Seeds and Weeds
I heard the news in Ubon Thailand, during our first Living Waters Training there: 70 years of clerical abuse in Pennsylvania involving 300 priests, over 1000 of God’s beloved kids, and the Church’s systematic attempt to cover her tracks.
I knew the report was coming. Nothing prepped me for its magnitude. Jetlagged and restless at 2am, I read until I could not. In the gray light I recalled the night before when we as a delegation from 9 Asian nations renounced idolatry—our relentless self-preservation: we took a stand against constructing false religious personas that hid a multitude of sins. Beneath our robes, over half of us admitted that we as children had been sacrificed on the altars of adult perversion. Otherwise smiling Asians wept as Jesus washed us with His blood and water.
We gathered before the Cross where Divine Mercy met us in our misery. None of us are noble by human standards, most of us sinned grievously as we staggered into adulthood; all of us know now that Jesus considers us deep rich soil in which the Father of lights is supplanting seeds sown from the father of lies. Rooted in Him, we the weak are becoming strong, saplings destined to become oaks of justice. He is Jesus, after all. He acts as He wills with whom He wants. He chooses the least to shame those most inclined to preserve face and place.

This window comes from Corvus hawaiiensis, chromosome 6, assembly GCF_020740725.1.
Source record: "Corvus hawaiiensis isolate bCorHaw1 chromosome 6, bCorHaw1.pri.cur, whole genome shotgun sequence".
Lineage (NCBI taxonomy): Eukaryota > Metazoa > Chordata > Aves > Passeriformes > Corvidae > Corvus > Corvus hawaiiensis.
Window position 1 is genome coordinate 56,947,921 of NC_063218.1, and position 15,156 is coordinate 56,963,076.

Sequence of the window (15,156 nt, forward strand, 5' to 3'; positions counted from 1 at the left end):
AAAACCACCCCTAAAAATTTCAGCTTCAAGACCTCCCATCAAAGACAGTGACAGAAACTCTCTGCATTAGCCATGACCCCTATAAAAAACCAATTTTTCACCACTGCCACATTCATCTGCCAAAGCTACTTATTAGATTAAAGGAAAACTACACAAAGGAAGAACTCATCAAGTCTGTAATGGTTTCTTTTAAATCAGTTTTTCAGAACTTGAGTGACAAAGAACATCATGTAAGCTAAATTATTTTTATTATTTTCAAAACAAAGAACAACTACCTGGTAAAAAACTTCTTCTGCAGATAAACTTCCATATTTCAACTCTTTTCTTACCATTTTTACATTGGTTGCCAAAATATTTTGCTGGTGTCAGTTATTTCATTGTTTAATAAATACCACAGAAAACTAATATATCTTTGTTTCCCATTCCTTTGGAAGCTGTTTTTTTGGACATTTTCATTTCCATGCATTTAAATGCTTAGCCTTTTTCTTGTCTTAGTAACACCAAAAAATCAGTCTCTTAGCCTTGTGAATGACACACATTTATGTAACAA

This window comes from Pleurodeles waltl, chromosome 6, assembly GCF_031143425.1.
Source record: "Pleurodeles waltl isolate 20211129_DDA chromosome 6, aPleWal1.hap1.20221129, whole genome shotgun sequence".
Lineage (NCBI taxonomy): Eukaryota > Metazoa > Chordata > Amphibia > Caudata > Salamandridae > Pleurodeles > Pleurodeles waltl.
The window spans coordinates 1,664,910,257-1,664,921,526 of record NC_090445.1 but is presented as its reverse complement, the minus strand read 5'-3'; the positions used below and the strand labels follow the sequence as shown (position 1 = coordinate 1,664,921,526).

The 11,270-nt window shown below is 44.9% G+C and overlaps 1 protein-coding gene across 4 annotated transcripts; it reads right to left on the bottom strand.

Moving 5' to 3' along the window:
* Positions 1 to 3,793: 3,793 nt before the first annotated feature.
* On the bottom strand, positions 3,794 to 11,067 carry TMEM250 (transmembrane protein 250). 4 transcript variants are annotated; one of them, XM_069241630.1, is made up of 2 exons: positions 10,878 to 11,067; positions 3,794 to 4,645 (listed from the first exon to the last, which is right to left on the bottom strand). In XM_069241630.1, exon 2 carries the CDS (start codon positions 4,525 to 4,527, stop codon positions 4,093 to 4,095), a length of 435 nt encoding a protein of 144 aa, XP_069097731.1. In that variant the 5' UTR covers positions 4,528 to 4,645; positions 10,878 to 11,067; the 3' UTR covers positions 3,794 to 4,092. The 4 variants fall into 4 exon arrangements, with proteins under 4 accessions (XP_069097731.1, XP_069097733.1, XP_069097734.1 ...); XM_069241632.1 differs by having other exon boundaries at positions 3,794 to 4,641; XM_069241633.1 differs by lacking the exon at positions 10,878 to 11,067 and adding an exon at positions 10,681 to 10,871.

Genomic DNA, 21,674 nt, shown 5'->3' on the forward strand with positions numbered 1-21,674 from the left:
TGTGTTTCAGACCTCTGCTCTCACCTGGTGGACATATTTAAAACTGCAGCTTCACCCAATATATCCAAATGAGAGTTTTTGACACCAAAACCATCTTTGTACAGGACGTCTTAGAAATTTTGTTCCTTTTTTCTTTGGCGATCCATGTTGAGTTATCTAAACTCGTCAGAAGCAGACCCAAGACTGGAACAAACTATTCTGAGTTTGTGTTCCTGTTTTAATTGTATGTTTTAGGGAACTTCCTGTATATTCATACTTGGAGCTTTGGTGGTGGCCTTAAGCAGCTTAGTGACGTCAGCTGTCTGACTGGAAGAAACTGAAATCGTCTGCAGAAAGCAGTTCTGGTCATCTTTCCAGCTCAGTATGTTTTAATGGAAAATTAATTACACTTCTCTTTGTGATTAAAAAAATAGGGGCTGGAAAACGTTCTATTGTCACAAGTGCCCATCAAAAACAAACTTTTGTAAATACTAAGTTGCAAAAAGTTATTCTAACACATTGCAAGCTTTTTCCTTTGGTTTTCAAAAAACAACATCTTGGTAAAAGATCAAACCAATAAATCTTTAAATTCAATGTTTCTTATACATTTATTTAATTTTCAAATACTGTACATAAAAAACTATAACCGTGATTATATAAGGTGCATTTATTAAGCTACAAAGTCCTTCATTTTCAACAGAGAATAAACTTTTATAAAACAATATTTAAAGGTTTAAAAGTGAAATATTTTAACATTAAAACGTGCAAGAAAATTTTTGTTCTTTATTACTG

I stammer to answer for churchmen who in decades past (today’s clergy is painfully aware of clerical abuse and mandated to root it out) sacrificed sons and daughters in the fire of lust (2K 17: 17, 31) then concealed their deaths. Predator priests and those who guard them are weeds that choke life and incur judgment. These are demon seeds sown among the good wheat of the Gospel. Jesus describes His Kingdom as nothing less–a harvest-to-be of righteousness challenged by deadly weeds. Jesus permits the mixture in preparation for the time that His angels ‘weed out of the Kingdom everything that causes sin and all who do evil…’ (Matt. 13:41).
A Grand Jury report pales in contrast to the final judgment of the weeds and vindication of the trampled seeds. In the meantime, we must take seriously these gifts of judgment on God’s house and ask for them to be effective in crushing all vestiges of Christian idolatry.
More importantly, I urge you to invest liberally in sowing and tending to the good seed. And may we who have been crushed by sin and summoned by mercy know who we are! We are nothing less than ‘plantings of the Lord for the display of His splendor’ (IS 61:3), tiny seeds emerging into the tallest, strongest of trees that shall provide food, shelter, and healing for wounded ones (Matt. 13:31, 32).
Thank you my friends. As I fly home now from Ubon, I am reminded that your support of Desert Stream Ministries has sown seed and provided tools of growth for the saints in Thailand, Indonesia, Laos, Cambodia, Korea, China, Singapore, the Philippines, and India. You free us for the fields. I praise God for you, His gift to the nations.